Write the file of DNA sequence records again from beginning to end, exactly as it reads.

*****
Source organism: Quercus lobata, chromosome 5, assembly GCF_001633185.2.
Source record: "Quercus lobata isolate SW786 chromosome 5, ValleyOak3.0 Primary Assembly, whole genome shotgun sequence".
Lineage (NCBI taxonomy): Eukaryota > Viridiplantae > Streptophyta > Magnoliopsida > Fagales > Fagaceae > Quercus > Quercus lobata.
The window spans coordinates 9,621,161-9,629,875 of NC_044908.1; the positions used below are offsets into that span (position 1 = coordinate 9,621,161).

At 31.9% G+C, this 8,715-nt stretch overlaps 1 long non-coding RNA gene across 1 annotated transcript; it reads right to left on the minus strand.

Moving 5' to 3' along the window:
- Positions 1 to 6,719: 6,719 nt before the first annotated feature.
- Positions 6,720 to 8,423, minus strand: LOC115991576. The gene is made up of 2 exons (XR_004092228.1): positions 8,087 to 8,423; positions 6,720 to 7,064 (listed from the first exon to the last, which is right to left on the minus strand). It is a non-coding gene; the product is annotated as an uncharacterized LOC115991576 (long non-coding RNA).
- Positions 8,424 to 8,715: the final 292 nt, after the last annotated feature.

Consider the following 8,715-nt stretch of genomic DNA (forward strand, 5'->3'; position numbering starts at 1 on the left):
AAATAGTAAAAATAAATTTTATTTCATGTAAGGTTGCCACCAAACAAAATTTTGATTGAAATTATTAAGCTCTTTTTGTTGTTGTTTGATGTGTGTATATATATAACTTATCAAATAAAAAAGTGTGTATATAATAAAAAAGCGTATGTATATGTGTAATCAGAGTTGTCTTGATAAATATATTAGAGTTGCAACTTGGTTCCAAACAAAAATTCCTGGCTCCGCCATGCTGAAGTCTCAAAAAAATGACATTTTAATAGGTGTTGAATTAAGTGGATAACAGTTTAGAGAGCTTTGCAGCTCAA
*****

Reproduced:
Source organism: Quercus lobata, chromosome 5, assembly GCF_001633185.2.
Source record: "Quercus lobata isolate SW786 chromosome 5, ValleyOak3.0 Primary Assembly, whole genome shotgun sequence".
Lineage (NCBI taxonomy): Eukaryota > Viridiplantae > Streptophyta > Magnoliopsida > Fagales > Fagaceae > Quercus > Quercus lobata.
The window spans coordinates 9,621,161-9,629,875 of NC_044908.1; the positions used below are offsets into that span (position 1 = coordinate 9,621,161).

At 31.9% G+C, this 8,715-nt stretch overlaps 1 long non-coding RNA gene across 1 annotated transcript; it reads right to left on the minus strand.

Moving 5' to 3' along the window:
- Positions 1 to 6,719: 6,719 nt before the first annotated feature.
- Positions 6,720 to 8,423, minus strand: LOC115991576. The gene is made up of 2 exons (XR_004092228.1): positions 8,087 to 8,423; positions 6,720 to 7,064 (listed from the first exon to the last, which is right to left on the minus strand). It is a non-coding gene; the product is annotated as an uncharacterized LOC115991576 (long non-coding RNA).
- Positions 8,424 to 8,715: the final 292 nt, after the last annotated feature.

Consider the following 8,715-nt stretch of genomic DNA (forward strand, 5'->3'; position numbering starts at 1 on the left):
AAATAGTAAAAATAAATTTTATTTCATGTAAGGTTGCCACCAAACAAAATTTTGATTGAAATTATTAAGCTCTTTTTGTTGTTGTTTGATGTGTGTATATATATAACTTATCAAATAAAAAAGTGTGTATATAATAAAAAAGCGTATGTATATGTGTAATCAGAGTTGTCTTGATAAATATATTAGAGTTGCAACTTGGTTCCAAACAAAAATTCCTGGCTCCGCCATGCTGAAGTCTCAAAAAAATGACATTTTAATAGGTGTTGAATTAAGTGGATAACAGTTTAGAGAGCTTTGCAGCTCAA